Two stainless steel metal mesh fabrics woven by Cambridge Architectural have been used to envelop the parking facility at the Dallas Fort Worth International (DFW) airport.

Forty years after its celebrated opening, DFW, the world’s third busiest airport, continues to undergo a Terminal Renewal and Improvement Program. The latest addition is a new Terminal A Enhanced Parking Structure to accommodate 7,700 vehicles. Located adjacent to Terminal A, the structure is enveloped by the unique combination of Cambridge’s Pellican and Scale mesh patterns enhancing the facility’s features. At night, the mesh’s reflective characteristics help to showcase a decorative lighting system that accentuates the structure’s curve.

According to Alan Richards, AIA, Corgan Associates, Inc., a key requirement for the mesh was that it should be seen, unlike conventional mesh solutions that tend to just disappear on building facades. The large-scale mesh supplied by Cambridge was visible from a distance, meeting their design intent.

Lining the structure’s exterior screens and also used in interior partitions as well, the metal mesh contributes to a sustainable design by allowing exhaust fumes to easily escape the garage.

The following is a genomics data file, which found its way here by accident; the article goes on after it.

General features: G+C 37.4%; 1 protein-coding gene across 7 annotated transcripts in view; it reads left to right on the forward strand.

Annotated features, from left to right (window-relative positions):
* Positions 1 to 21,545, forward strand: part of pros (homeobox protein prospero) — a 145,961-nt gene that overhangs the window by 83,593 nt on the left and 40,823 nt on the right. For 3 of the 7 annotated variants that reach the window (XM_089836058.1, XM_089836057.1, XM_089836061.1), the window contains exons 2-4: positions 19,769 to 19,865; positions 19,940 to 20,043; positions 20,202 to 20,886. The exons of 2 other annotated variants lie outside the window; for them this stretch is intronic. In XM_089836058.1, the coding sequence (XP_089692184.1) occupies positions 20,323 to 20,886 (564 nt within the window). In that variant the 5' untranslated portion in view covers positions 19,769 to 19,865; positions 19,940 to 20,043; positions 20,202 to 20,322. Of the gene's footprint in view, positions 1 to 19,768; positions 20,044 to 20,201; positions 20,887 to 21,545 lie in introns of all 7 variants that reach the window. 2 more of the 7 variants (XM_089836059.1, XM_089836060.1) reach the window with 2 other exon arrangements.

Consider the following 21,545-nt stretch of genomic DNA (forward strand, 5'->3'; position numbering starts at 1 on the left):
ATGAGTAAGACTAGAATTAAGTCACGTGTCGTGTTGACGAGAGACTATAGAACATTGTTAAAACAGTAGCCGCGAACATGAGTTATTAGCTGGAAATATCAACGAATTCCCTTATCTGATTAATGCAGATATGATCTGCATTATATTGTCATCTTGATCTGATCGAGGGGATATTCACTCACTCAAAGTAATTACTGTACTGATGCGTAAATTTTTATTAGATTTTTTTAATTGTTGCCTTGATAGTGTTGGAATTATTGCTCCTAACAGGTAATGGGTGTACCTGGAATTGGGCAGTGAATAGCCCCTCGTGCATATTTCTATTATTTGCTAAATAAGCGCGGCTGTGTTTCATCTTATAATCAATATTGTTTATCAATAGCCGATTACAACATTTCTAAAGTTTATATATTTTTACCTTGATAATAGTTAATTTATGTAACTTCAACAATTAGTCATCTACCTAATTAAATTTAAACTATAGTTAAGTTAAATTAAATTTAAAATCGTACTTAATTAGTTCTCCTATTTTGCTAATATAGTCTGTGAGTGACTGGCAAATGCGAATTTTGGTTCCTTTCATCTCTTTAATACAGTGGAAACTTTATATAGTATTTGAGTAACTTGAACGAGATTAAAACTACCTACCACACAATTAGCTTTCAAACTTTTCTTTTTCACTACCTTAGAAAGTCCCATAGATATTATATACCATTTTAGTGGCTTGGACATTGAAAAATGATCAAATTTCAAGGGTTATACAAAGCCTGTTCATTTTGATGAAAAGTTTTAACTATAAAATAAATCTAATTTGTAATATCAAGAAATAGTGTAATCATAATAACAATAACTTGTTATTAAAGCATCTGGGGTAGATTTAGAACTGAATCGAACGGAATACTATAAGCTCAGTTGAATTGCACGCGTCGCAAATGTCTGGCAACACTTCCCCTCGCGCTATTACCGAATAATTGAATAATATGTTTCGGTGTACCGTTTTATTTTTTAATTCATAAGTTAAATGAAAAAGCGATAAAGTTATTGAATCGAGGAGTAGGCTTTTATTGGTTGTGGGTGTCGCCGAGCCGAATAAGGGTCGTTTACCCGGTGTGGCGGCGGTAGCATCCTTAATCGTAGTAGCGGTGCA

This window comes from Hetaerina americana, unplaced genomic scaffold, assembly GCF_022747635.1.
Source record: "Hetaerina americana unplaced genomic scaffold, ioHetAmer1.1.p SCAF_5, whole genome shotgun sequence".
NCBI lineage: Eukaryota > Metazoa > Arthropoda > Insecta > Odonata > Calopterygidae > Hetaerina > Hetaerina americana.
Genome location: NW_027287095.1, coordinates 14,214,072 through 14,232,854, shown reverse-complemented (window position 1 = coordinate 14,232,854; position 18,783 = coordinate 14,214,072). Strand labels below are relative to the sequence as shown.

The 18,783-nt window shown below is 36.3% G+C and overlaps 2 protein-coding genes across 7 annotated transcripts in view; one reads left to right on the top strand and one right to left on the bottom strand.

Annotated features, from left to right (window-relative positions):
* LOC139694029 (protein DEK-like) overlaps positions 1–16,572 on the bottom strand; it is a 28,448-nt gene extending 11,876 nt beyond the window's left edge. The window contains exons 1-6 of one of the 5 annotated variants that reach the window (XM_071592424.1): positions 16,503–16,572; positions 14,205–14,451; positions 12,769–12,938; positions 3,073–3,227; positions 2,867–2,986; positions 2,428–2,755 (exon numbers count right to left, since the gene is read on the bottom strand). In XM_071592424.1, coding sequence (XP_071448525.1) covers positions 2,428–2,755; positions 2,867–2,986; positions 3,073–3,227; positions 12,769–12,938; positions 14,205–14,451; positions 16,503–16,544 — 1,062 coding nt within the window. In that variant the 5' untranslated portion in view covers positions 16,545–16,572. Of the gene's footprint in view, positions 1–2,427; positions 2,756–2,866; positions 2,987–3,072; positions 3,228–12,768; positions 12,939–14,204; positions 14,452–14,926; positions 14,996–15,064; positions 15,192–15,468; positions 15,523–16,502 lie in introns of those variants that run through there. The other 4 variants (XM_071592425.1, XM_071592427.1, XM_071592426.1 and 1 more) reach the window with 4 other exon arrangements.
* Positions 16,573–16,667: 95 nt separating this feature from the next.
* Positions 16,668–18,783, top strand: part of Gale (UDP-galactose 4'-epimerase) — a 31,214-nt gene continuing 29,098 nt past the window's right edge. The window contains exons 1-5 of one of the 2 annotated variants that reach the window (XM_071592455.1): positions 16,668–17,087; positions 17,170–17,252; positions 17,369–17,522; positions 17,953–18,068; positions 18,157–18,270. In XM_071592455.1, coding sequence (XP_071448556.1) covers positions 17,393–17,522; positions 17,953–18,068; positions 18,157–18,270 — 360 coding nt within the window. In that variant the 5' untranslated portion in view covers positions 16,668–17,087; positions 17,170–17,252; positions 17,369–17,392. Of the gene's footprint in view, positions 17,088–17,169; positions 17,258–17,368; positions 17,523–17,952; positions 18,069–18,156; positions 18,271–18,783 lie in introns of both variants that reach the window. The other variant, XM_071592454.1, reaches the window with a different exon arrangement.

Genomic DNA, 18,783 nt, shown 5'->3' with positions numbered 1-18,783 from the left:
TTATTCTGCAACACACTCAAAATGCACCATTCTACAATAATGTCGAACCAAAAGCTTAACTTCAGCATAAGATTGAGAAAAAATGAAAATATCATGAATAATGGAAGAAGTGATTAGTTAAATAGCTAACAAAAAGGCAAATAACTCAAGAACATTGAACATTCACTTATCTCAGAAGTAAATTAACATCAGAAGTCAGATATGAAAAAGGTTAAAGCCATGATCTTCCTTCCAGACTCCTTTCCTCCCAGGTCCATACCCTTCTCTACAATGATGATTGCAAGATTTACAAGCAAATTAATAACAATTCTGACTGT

Richards explains that metal mesh is often used today in garage cladding applications because of its longevity, durability and minimal maintenance. He added that Cambridge mesh allows for open parking garage classification of more than 50 percent open area while also having very large scale mesh, which was used on the curved elevation.

Cambridge Architectural’s patent-pending Eclipse attachment system was used to fix the metal mesh to the building. Cambridge Brand Manager Gary Compton explained that elegant stainless steel tubes were used to grip the mesh panels at the top and bottom and tighten them to the required spring tension. Intermediate clips were added to long mesh panels for greater security.

Cambridge Architectural mesh has been used in numerous international airport terminal, rental car and parking facility projects, including at Fort Lauderdale-Hollywood, Harrisburg, Houston George Bush, McCarran (Las Vegas), Montreal-Pierre Elliott Trudeau and Winnipeg James Armstrong Richardson airports.